Ellesmere College student takes second prize in Chaucer writing competition
A college student has taken second prize in a national writing competition inspired by the works of Geoffrey Chaucer.
Ronan Phillips – Year 12 student at Ellesmere College – won a £150 cash prize for himself and a further £500 for the library at the college.
The Canterbury Tales Writing Competition 2019/20: ‘Hopes and Dreams’ was the third annual competition for youngsters aged between five and 18 inspired by Chaucer – generally considered to be the father of the English language and our greatest medieval poet.
It is open to all children, whether educated in school, at home or by other young people’s community organisations and is split into three age groups.
Ronan said: “I was really surprised and pleased with the achievement of coming second in this competition outside school against students from all over the country.”
Daniel Bottom, head of English at Ellesmere College, said: “Ronan has done exceptionally well to take second place in such a prestigious national writing competition. It’s great news for him and wonderful news for the college.
“The competition, now in its third year, invokes the spirit of Chaucer’s works and was inaugurated by The Chaucer Heritage Trust in honour of one of our best-known, best-loved and most influential writers.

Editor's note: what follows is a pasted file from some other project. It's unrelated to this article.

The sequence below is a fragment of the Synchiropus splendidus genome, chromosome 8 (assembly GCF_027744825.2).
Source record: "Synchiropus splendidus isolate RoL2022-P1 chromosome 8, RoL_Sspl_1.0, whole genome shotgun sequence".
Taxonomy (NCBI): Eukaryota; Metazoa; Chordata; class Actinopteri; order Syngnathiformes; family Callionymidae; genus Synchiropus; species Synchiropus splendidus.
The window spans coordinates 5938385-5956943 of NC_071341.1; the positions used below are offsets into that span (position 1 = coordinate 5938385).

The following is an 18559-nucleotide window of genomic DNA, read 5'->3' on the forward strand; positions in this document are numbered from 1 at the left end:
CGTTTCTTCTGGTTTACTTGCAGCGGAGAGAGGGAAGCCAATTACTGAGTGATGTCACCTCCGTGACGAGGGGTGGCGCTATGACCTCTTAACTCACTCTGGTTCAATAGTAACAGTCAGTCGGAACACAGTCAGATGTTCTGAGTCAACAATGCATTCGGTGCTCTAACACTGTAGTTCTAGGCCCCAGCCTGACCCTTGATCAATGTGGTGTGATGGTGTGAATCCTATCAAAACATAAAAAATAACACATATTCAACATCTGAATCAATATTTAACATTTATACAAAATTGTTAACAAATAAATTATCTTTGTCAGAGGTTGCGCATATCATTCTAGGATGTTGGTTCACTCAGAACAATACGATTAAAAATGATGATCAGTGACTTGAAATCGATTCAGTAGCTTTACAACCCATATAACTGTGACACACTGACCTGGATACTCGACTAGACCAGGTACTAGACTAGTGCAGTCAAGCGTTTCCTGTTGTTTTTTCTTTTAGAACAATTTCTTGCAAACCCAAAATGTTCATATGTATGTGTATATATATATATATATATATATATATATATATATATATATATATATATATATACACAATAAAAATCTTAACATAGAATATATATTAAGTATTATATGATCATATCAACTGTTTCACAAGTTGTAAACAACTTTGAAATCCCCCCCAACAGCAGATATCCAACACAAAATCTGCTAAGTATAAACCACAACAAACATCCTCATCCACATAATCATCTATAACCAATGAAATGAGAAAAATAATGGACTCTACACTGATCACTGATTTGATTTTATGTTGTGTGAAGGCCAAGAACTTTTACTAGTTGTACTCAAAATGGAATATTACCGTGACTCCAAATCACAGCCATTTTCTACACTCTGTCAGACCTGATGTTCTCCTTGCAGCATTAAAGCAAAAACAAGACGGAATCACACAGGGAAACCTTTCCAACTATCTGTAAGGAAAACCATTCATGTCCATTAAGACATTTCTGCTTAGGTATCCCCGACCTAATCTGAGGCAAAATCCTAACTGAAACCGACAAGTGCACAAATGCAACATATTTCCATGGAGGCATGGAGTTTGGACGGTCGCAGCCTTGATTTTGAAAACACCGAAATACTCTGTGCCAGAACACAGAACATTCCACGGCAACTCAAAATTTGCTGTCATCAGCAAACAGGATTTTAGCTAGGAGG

“The trust is working hard in so many ways to ensure the legacy of Chaucer continues to live on for new generations to discover, learn about and enjoy his works. This competition is part of that effort.
“Entrants had to submit a work of no more than 500 words in one of three categories: a poem about hopes and dreams, a story set in a dream, or a description of a character met in a dream.
“By all accounts, there was a fantastic response in all three categories and it was an unbelievably difficult task for the judges to reach their decision. It’s a great achievement by Ronan and we really couldn’t be more delighted. Many, many congratulations.
“The £500 cash award to the college will be put to good use in our library, and I’m sure it didn’t take long for Ronan to think about how his £150 second place prize would be spent."
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